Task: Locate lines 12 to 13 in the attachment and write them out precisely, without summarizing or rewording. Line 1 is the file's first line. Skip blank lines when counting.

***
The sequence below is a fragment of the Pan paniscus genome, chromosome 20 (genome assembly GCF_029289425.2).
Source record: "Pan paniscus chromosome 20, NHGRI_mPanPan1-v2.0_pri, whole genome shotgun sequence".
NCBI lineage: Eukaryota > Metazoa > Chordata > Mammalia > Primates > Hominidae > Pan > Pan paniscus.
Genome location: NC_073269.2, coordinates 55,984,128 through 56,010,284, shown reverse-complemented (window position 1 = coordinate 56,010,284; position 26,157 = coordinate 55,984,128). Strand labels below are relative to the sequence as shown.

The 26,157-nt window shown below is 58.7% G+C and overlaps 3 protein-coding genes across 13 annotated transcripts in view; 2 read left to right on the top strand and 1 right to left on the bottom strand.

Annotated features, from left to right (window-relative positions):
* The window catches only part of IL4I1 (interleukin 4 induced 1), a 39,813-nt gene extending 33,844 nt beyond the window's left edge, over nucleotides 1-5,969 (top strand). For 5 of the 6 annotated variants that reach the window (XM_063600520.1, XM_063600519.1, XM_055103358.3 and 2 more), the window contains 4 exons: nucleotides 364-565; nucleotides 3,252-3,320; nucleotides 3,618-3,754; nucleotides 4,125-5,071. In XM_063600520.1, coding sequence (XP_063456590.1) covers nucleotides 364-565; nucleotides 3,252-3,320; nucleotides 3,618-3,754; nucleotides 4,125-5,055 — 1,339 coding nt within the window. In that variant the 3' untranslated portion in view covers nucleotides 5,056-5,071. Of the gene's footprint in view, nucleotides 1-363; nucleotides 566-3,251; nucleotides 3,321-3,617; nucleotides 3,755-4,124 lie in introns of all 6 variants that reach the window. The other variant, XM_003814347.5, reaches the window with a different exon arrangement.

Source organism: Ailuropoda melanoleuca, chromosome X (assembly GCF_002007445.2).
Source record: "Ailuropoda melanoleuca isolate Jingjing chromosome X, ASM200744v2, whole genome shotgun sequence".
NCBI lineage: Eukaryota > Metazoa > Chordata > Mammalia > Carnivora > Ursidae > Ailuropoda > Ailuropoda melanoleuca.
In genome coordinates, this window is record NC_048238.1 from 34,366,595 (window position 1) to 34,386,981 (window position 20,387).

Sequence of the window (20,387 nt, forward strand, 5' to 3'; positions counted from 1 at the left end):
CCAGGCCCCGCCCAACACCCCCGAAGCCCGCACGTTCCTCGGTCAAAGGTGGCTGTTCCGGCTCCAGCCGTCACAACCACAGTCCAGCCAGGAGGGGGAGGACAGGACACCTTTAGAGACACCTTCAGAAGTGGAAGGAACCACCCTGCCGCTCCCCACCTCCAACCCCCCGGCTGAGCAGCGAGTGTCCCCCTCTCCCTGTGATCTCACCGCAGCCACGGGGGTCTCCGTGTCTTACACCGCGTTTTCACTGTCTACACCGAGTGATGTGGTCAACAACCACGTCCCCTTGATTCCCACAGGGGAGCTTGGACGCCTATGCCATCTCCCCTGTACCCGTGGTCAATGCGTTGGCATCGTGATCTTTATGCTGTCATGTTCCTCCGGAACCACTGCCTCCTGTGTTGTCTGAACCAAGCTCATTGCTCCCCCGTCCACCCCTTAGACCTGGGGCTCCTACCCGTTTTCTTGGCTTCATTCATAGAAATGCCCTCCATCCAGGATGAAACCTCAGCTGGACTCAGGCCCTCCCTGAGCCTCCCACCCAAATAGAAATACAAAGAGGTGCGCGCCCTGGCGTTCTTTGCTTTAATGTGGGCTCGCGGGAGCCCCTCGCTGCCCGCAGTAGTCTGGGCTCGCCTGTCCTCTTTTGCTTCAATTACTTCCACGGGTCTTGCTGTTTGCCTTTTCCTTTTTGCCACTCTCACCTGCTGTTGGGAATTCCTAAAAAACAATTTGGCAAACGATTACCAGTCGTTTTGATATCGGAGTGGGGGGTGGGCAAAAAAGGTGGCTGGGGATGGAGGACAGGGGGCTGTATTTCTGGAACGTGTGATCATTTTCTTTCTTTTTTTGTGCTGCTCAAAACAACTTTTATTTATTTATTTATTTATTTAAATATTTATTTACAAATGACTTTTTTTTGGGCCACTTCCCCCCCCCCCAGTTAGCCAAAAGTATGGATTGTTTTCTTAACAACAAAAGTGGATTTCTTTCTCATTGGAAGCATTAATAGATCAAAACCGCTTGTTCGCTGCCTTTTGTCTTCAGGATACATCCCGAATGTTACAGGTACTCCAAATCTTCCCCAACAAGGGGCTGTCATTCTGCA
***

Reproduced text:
Sequence of the window (20,387 nt, forward strand, 5' to 3'; positions counted from 1 at the left end):
CCAGGCCCCGCCCAACACCCCCGAAGCCCGCACGTTCCTCGGTCAAAGGTGGCTGTTCCGGCTCCAGCCGTCACAACCACAGTCCAGCCAGGAGGGGGAGGACAGGACACCTTTAGAGACACCTTCAGAAGTGGAAGGAACCACCCTGCCGCTCCCCACCTCCAACCCCCCGGCTGAGCAGCGAGTGTCCCCCTCTCCCTGTGATCTCACCGCAGCCACGGGGGTCTCCGTGTCTTACACCGCGTTTTCACTGTCTACACCGAGTGATGTGGTCAACAACCACGTCCCCTTGATTCCCACAGGGGAGCTTGGACGCCTATGCCATCTCCCCTGTACCCGTGGTCAATGCGTTGGCATCGTGATCTTTATGCTGTCATGTTCCTCCGGAACCACTGCCTCCTGTGTTGTCTGAACCAAGCTCATTGCTCCCCCGTCCACCCCTTAGACCTGGGGCTCCTACCCGTTTTCTTGGCTTCATTCATAGAAATGCCCTCCATCCAGGATGAAACCTCAGCTGGACTCAGGCCCTCCCTGAGCCTCCCACCCAAATAGAAATACAAAGAGGTGCGCGCCCTGGCGTTCTTTGCTTTAATGTGGGCTCGCGGGAGCCCCTCGCTGCCCGCAGTAGTCTGGGCTCGCCTGTCCTCTTTTGCTTCAATTACTTCCACGGGTCTTGCTGTTTGCCTTTTCCTTTTTGCCACTCTCACCTGCTGTTGGGAATTCCTAAAAAACAATTTGGCAAACGATTACCAGTCGTTTTGATATCGGAGTGGGGGGTGGGCAAAAAAGGTGGCTGGGGATGGAGGACAGGGGGCTGTATTTCTGGAACGTGTGATCATTTTCTTTCTTTTTTTGTGCTGCTCAAAACAACTTTTATTTATTTATTTATTTATTTAAATATTTATTTACAAATGACTTTTTTTTGGGCCACTTCCCCCCCCCCCAGTTAGCCAAAAGTATGGATTGTTTTCTTAACAACAAAAGTGGATTTCTTTCTCATTGGAAGCATTAATAGATCAAAACCGCTTGTTCGCTGCCTTTTGTCTTCAGGATACATCCCGAATGTTACAGGTACTCCAAATCTTCCCCAACAAGGGGCTGTCATTCTGCA